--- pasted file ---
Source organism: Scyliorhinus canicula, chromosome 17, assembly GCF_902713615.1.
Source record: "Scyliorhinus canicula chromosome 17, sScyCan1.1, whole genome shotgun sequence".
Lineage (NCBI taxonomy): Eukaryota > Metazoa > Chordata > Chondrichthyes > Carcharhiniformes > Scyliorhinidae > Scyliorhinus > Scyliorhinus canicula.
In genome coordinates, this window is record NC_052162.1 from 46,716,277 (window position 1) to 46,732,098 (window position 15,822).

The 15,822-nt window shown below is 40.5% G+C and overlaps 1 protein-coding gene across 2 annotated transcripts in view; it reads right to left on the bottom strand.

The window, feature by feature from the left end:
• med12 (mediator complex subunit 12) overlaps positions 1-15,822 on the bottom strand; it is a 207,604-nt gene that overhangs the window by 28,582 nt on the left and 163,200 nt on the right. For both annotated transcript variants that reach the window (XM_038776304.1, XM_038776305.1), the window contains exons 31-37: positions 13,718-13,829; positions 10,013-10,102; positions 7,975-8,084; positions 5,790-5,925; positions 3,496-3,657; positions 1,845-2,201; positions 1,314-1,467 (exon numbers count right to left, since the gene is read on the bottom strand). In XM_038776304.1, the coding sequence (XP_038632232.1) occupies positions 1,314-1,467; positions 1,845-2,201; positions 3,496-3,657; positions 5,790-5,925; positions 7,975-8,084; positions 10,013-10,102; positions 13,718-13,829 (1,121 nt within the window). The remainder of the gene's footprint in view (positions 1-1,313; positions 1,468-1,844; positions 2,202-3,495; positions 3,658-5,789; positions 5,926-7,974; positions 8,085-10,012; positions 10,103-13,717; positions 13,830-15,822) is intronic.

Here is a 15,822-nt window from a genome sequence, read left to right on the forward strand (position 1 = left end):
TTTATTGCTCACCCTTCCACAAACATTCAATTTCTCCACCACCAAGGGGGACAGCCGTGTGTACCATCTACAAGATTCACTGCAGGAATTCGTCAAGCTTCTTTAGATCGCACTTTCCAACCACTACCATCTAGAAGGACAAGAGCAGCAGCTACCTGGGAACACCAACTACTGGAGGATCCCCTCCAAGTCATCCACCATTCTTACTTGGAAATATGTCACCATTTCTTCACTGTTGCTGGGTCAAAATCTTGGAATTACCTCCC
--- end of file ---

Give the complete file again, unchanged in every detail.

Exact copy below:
Source organism: Scyliorhinus canicula, chromosome 17, assembly GCF_902713615.1.
Source record: "Scyliorhinus canicula chromosome 17, sScyCan1.1, whole genome shotgun sequence".
Lineage (NCBI taxonomy): Eukaryota > Metazoa > Chordata > Chondrichthyes > Carcharhiniformes > Scyliorhinidae > Scyliorhinus > Scyliorhinus canicula.
In genome coordinates, this window is record NC_052162.1 from 46,716,277 (window position 1) to 46,732,098 (window position 15,822).

The 15,822-nt window shown below is 40.5% G+C and overlaps 1 protein-coding gene across 2 annotated transcripts in view; it reads right to left on the bottom strand.

The window, feature by feature from the left end:
• med12 (mediator complex subunit 12) overlaps positions 1-15,822 on the bottom strand; it is a 207,604-nt gene that overhangs the window by 28,582 nt on the left and 163,200 nt on the right. For both annotated transcript variants that reach the window (XM_038776304.1, XM_038776305.1), the window contains exons 31-37: positions 13,718-13,829; positions 10,013-10,102; positions 7,975-8,084; positions 5,790-5,925; positions 3,496-3,657; positions 1,845-2,201; positions 1,314-1,467 (exon numbers count right to left, since the gene is read on the bottom strand). In XM_038776304.1, the coding sequence (XP_038632232.1) occupies positions 1,314-1,467; positions 1,845-2,201; positions 3,496-3,657; positions 5,790-5,925; positions 7,975-8,084; positions 10,013-10,102; positions 13,718-13,829 (1,121 nt within the window). The remainder of the gene's footprint in view (positions 1-1,313; positions 1,468-1,844; positions 2,202-3,495; positions 3,658-5,789; positions 5,926-7,974; positions 8,085-10,012; positions 10,103-13,717; positions 13,830-15,822) is intronic.

Here is a 15,822-nt window from a genome sequence, read left to right on the forward strand (position 1 = left end):
TTTATTGCTCACCCTTCCACAAACATTCAATTTCTCCACCACCAAGGGGGACAGCCGTGTGTACCATCTACAAGATTCACTGCAGGAATTCGTCAAGCTTCTTTAGATCGCACTTTCCAACCACTACCATCTAGAAGGACAAGAGCAGCAGCTACCTGGGAACACCAACTACTGGAGGATCCCCTCCAAGTCATCCACCATTCTTACTTGGAAATATGTCACCATTTCTTCACTGTTGCTGGGTCAAAATCTTGGAATTACCTCCC